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Within 30 years, hundreds of millions of people around the world will be forced to migrate due to climate change. While climate migration will occur within the United States, the most challenging aspect of this trend will be international climate migration, which must be managed against a backdrop of existing controversies over asylum and refugee policies. In this paper, the authors provide an introduction to the complex topic of international climate migration for local governments and community leaders engaged in climate action planning, including: 

  • International climate migrants are already coming to the U.S., especially from Central America, where drought has decimated farming economies over the last five years.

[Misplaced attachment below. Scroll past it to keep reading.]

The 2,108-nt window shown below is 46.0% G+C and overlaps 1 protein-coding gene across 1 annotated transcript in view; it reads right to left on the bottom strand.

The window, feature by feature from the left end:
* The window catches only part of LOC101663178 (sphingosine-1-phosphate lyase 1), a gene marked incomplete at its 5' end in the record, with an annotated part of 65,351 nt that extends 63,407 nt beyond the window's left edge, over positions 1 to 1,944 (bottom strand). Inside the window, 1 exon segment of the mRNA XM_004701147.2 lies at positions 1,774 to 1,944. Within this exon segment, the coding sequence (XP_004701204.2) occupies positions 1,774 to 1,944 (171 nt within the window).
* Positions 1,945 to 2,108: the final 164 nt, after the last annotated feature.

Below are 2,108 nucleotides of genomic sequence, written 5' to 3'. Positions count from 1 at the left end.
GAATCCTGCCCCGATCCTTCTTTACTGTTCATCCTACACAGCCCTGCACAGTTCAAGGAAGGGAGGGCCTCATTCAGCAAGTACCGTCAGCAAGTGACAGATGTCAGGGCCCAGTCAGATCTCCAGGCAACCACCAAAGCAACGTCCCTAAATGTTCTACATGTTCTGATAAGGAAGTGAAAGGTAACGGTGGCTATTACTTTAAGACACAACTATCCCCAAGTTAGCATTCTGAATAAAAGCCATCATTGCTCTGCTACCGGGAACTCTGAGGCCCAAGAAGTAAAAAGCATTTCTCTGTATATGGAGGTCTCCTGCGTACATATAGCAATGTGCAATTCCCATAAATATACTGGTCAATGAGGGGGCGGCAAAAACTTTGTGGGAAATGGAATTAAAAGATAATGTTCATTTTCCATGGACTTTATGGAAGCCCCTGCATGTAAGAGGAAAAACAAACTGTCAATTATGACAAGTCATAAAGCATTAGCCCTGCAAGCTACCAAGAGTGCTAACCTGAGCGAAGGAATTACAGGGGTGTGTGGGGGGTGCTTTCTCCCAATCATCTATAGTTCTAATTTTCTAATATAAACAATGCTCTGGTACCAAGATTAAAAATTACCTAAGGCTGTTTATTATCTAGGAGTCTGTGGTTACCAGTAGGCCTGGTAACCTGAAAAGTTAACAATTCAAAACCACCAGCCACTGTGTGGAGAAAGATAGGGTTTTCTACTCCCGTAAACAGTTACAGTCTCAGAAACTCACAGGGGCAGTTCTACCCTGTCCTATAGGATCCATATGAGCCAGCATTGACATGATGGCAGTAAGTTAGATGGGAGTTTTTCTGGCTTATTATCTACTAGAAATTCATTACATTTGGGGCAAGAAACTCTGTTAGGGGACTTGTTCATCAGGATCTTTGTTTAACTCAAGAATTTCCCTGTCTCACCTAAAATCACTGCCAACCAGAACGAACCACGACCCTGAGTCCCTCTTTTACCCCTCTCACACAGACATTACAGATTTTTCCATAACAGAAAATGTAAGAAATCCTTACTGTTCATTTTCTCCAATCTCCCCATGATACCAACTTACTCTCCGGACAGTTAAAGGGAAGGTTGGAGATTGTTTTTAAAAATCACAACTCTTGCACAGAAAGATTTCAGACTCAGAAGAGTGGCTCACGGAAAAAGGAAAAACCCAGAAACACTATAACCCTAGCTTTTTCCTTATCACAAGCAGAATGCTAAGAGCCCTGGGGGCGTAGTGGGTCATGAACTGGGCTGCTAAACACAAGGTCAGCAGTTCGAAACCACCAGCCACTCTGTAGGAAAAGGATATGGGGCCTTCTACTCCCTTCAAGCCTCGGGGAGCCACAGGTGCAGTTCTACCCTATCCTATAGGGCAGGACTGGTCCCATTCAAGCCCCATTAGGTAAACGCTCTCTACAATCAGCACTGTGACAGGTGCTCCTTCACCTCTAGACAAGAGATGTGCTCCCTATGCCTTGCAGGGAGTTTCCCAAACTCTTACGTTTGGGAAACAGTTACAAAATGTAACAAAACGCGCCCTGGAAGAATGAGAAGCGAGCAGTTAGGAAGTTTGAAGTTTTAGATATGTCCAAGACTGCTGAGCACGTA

• In the U.S., creating policies to accommodate climate migrants would require a significant shift in immigration politics. However, a proactive stance by U.S. cities, towns and counties can reduce human suffering while presenting opportunities for economic recovery.
  • Local leaders can take actions now with an integrated approach to climate resiliency and refugee resettlement such as including climate migration as a topic in climate action planning; working with universities and nonprofits to survey recent migrants who departed their countries due to climate change; and building on existing “sister city” relationships to explore climate change impacts.
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